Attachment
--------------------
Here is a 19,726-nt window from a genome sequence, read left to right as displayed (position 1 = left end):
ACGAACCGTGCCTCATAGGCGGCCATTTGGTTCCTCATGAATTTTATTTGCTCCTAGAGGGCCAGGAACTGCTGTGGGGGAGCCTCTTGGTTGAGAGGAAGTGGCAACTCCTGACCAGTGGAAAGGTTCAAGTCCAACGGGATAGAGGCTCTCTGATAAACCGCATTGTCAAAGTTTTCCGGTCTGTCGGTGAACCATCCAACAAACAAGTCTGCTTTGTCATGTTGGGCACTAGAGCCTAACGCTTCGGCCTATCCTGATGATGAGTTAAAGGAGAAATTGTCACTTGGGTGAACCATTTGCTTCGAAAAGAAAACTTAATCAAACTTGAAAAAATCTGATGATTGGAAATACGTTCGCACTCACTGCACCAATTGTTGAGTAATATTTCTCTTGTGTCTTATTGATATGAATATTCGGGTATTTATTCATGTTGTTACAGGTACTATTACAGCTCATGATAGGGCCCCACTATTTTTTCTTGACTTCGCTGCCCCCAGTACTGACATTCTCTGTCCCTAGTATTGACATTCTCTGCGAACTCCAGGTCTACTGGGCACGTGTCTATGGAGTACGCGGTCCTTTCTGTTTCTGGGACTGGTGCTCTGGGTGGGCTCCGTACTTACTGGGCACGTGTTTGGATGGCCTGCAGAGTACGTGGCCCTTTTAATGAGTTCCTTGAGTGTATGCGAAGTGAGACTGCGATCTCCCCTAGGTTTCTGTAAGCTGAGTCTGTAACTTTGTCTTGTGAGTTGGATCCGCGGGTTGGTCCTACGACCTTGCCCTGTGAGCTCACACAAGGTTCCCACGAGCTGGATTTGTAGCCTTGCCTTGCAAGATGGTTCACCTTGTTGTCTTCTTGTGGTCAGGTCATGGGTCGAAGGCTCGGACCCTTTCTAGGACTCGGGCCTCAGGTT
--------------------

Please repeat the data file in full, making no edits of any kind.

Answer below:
Here is a 19,726-nt window from a genome sequence, read left to right as displayed (position 1 = left end):
ACGAACCGTGCCTCATAGGCGGCCATTTGGTTCCTCATGAATTTTATTTGCTCCTAGAGGGCCAGGAACTGCTGTGGGGGAGCCTCTTGGTTGAGAGGAAGTGGCAACTCCTGACCAGTGGAAAGGTTCAAGTCCAACGGGATAGAGGCTCTCTGATAAACCGCATTGTCAAAGTTTTCCGGTCTGTCGGTGAACCATCCAACAAACAAGTCTGCTTTGTCATGTTGGGCACTAGAGCCTAACGCTTCGGCCTATCCTGATGATGAGTTAAAGGAGAAATTGTCACTTGGGTGAACCATTTGCTTCGAAAAGAAAACTTAATCAAACTTGAAAAAATCTGATGATTGGAAATACGTTCGCACTCACTGCACCAATTGTTGAGTAATATTTCTCTTGTGTCTTATTGATATGAATATTCGGGTATTTATTCATGTTGTTACAGGTACTATTACAGCTCATGATAGGGCCCCACTATTTTTTCTTGACTTCGCTGCCCCCAGTACTGACATTCTCTGTCCCTAGTATTGACATTCTCTGCGAACTCCAGGTCTACTGGGCACGTGTCTATGGAGTACGCGGTCCTTTCTGTTTCTGGGACTGGTGCTCTGGGTGGGCTCCGTACTTACTGGGCACGTGTTTGGATGGCCTGCAGAGTACGTGGCCCTTTTAATGAGTTCCTTGAGTGTATGCGAAGTGAGACTGCGATCTCCCCTAGGTTTCTGTAAGCTGAGTCTGTAACTTTGTCTTGTGAGTTGGATCCGCGGGTTGGTCCTACGACCTTGCCCTGTGAGCTCACACAAGGTTCCCACGAGCTGGATTTGTAGCCTTGCCTTGCAAGATGGTTCACCTTGTTGTCTTCTTGTGGTCAGGTCATGGGTCGAAGGCTCGGACCCTTTCTAGGACTCGGGCCTCAGGTT